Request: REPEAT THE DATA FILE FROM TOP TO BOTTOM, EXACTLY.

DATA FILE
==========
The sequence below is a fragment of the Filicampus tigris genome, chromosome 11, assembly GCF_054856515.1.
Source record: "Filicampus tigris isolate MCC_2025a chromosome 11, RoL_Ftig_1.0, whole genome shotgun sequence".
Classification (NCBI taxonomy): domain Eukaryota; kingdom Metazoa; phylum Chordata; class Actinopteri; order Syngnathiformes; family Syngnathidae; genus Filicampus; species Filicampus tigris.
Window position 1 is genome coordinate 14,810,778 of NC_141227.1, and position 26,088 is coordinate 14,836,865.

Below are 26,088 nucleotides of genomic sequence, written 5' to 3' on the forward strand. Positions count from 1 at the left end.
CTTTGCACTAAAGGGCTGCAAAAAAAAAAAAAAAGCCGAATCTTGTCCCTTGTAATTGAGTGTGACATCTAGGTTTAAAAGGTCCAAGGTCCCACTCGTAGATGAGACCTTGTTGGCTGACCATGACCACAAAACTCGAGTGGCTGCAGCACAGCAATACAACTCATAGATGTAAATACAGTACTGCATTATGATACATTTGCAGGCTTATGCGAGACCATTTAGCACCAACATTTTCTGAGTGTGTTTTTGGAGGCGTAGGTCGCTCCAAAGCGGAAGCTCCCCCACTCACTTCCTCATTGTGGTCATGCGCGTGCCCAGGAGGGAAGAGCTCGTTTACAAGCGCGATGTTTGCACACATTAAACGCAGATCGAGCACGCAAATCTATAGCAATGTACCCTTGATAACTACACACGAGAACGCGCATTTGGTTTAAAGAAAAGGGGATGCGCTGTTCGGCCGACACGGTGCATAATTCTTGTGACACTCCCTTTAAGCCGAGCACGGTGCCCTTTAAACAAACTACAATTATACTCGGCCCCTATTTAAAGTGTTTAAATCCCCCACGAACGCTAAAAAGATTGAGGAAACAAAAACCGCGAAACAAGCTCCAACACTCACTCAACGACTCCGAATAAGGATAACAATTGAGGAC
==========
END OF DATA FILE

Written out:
The sequence below is a fragment of the Filicampus tigris genome, chromosome 11, assembly GCF_054856515.1.
Source record: "Filicampus tigris isolate MCC_2025a chromosome 11, RoL_Ftig_1.0, whole genome shotgun sequence".
Classification (NCBI taxonomy): domain Eukaryota; kingdom Metazoa; phylum Chordata; class Actinopteri; order Syngnathiformes; family Syngnathidae; genus Filicampus; species Filicampus tigris.
Window position 1 is genome coordinate 14,810,778 of NC_141227.1, and position 26,088 is coordinate 14,836,865.

Below are 26,088 nucleotides of genomic sequence, written 5' to 3' on the forward strand. Positions count from 1 at the left end.
CTTTGCACTAAAGGGCTGCAAAAAAAAAAAAAAAGCCGAATCTTGTCCCTTGTAATTGAGTGTGACATCTAGGTTTAAAAGGTCCAAGGTCCCACTCGTAGATGAGACCTTGTTGGCTGACCATGACCACAAAACTCGAGTGGCTGCAGCACAGCAATACAACTCATAGATGTAAATACAGTACTGCATTATGATACATTTGCAGGCTTATGCGAGACCATTTAGCACCAACATTTTCTGAGTGTGTTTTTGGAGGCGTAGGTCGCTCCAAAGCGGAAGCTCCCCCACTCACTTCCTCATTGTGGTCATGCGCGTGCCCAGGAGGGAAGAGCTCGTTTACAAGCGCGATGTTTGCACACATTAAACGCAGATCGAGCACGCAAATCTATAGCAATGTACCCTTGATAACTACACACGAGAACGCGCATTTGGTTTAAAGAAAAGGGGATGCGCTGTTCGGCCGACACGGTGCATAATTCTTGTGACACTCCCTTTAAGCCGAGCACGGTGCCCTTTAAACAAACTACAATTATACTCGGCCCCTATTTAAAGTGTTTAAATCCCCCACGAACGCTAAAAAGATTGAGGAAACAAAAACCGCGAAACAAGCTCCAACACTCACTCAACGACTCCGAATAAGGATAACAATTGAGGAC